Wearing a white cardigan, ruffled socks and carrying a plaid satchel at her side, six-year-old Ruby Bridges walked past an angry crowd and into history on the morning of Nov. 14, 1960.
Six years after Brown v. Board of Education had mandated school desegregation, Ruby Bridges would become the first African-American child to break the school color barrier in the South. Accompanied by her mother and four federal marshals, she made her way up the steps of New Orleans’ William Franz Elementary School to pave the way for lasting change and become an icon of the civil rights movement.
Bridges, now 64 and the mother of four, will deliver this year’s Spring Convocation address to the student body at Methodist University. The event is scheduled for 11 a.m. on Feb. 11 in Huff Concert Hall in the Reeves Fine Arts Complex.
“We are honored that Ruby Bridges will be speaking on our campus,” said Methodist University President Dr. Stanley T. Wearden. “Her moral courage and clarity as a leader in the struggle to ensure equal civil rights for all Americans extends back to her childhood and serves as an inspiration and a call to action for us all.”
Bridges, a lifelong activist for racial equality, spent most of her first-grade year at William Frantz Elementary without the company of other children, as many parents refused to allow their children to attend school with her. Only one person, Barbara Henry, would agree to be her teacher.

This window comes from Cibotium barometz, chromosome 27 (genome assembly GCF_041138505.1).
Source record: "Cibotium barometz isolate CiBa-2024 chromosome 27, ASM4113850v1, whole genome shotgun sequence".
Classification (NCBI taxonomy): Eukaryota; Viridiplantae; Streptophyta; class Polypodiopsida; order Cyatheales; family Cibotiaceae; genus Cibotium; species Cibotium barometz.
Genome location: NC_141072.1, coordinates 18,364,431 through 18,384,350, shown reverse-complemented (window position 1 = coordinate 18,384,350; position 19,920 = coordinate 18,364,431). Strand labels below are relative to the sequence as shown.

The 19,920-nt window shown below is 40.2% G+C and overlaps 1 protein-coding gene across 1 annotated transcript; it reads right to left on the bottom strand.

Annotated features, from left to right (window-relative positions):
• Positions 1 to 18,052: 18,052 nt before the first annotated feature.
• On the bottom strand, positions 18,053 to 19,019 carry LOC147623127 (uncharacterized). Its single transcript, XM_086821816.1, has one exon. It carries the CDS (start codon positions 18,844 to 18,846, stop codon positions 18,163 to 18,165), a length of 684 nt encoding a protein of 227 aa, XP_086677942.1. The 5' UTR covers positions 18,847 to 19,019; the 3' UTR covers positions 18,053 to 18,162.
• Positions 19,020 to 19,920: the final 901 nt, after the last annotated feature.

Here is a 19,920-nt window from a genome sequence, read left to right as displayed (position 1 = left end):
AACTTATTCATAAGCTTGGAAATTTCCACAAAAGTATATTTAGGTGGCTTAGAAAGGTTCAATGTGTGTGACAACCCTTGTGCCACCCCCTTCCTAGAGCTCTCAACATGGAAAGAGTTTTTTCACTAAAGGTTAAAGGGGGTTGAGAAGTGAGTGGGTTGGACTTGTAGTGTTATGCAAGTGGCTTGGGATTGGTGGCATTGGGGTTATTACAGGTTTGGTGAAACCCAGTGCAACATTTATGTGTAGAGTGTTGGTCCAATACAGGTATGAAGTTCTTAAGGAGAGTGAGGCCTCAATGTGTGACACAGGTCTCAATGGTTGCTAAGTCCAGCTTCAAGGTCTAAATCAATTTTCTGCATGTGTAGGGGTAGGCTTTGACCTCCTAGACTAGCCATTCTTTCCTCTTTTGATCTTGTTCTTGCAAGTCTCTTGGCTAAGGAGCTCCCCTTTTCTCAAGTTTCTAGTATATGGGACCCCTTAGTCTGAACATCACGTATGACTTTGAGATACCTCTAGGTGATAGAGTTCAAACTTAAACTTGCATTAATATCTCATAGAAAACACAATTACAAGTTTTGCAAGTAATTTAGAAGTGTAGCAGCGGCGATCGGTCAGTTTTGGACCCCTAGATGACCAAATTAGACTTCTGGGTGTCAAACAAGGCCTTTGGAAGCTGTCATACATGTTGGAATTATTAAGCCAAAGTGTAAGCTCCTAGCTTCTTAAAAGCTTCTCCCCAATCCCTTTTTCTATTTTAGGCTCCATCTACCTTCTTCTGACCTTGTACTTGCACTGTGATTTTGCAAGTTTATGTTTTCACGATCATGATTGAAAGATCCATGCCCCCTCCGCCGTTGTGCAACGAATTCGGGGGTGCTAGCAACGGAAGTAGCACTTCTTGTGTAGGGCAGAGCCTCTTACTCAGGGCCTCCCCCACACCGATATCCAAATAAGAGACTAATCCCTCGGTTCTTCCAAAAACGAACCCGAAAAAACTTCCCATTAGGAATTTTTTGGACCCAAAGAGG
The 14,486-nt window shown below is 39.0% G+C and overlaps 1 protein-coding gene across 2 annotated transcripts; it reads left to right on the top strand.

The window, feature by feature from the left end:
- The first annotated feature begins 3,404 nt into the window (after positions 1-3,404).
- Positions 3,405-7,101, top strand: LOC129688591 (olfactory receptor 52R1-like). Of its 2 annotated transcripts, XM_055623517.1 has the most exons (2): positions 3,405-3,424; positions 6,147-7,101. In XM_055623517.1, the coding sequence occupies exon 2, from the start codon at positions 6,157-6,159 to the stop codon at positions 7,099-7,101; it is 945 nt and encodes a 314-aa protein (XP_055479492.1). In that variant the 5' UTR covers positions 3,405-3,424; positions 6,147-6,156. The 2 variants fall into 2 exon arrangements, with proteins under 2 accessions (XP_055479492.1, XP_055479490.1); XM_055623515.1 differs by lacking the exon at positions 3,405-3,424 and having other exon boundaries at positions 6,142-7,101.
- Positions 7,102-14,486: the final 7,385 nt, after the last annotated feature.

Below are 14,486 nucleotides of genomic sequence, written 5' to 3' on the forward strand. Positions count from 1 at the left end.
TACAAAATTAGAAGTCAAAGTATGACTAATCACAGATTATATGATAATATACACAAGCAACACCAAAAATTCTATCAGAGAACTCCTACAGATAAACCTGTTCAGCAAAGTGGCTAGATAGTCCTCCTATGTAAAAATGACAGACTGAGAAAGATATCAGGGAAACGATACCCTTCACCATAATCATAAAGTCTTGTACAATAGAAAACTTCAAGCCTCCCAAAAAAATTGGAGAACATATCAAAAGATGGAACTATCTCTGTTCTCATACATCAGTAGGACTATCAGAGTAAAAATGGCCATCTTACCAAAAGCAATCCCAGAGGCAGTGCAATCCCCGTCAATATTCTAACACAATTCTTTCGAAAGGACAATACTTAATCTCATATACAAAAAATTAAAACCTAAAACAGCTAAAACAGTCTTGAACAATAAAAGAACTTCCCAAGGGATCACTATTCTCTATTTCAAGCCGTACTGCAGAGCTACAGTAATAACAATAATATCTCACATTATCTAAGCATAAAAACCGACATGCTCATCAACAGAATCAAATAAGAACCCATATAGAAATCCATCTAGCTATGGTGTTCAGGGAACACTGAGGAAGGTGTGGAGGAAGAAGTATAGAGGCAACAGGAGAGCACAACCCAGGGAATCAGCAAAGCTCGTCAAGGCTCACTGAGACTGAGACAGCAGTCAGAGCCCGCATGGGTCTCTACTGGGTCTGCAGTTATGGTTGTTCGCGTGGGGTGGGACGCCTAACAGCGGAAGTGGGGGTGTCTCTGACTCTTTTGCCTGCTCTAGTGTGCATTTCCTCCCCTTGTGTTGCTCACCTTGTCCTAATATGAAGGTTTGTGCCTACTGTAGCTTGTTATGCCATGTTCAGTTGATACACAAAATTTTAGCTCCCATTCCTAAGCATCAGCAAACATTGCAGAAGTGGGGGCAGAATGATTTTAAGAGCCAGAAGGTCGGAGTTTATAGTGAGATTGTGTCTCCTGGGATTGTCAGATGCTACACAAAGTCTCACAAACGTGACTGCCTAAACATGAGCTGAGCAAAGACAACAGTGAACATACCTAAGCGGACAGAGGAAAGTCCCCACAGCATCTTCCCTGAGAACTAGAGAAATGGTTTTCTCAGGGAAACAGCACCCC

As an adult, Bridges established The Ruby Bridges Foundation to promote tolerance and create change through education. She was depicted in a 1964 Norman Rockwell painting entitled “The Problem We All Live With,” that was inspired by her pioneering role in achieving social justice. She was invited to the White House in 2011, where she met with President Barack Obama. A copy of the Rockwell painting was displayed for several months in the West Wing of the White House, just outside the Oval Office.
Bridges is the subject of the song “Ruby’s Shoes,” by folk singer Lori McKenna, and her childhood struggle at William Frantz Elementary School was portrayed in the 1998 made-for-TV movie “Ruby Bridges” and in the children’s book “The Story of Ruby Bridges.”
About the Event
Methodist University is pleased to invite members of the press to convocation. Per Ruby Bridges’ contract, press will not be allowed to record or take photos during the event. The event will be followed by a book signing, where members of the press are free to interview students and take photos.